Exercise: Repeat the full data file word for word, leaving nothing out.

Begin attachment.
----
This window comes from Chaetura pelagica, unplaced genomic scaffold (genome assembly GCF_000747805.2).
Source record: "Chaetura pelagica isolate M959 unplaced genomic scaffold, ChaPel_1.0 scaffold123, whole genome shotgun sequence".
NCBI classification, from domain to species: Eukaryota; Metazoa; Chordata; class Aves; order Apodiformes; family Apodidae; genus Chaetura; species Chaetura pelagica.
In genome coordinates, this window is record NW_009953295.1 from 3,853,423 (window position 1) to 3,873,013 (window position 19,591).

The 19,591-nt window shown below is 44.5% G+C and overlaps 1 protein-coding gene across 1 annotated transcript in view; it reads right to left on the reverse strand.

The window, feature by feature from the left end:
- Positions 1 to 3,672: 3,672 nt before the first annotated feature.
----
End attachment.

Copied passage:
This window comes from Chaetura pelagica, unplaced genomic scaffold (genome assembly GCF_000747805.2).
Source record: "Chaetura pelagica isolate M959 unplaced genomic scaffold, ChaPel_1.0 scaffold123, whole genome shotgun sequence".
NCBI classification, from domain to species: Eukaryota; Metazoa; Chordata; class Aves; order Apodiformes; family Apodidae; genus Chaetura; species Chaetura pelagica.
In genome coordinates, this window is record NW_009953295.1 from 3,853,423 (window position 1) to 3,873,013 (window position 19,591).

The 19,591-nt window shown below is 44.5% G+C and overlaps 1 protein-coding gene across 1 annotated transcript in view; it reads right to left on the reverse strand.

The window, feature by feature from the left end:
- Positions 1 to 3,672: 3,672 nt before the first annotated feature.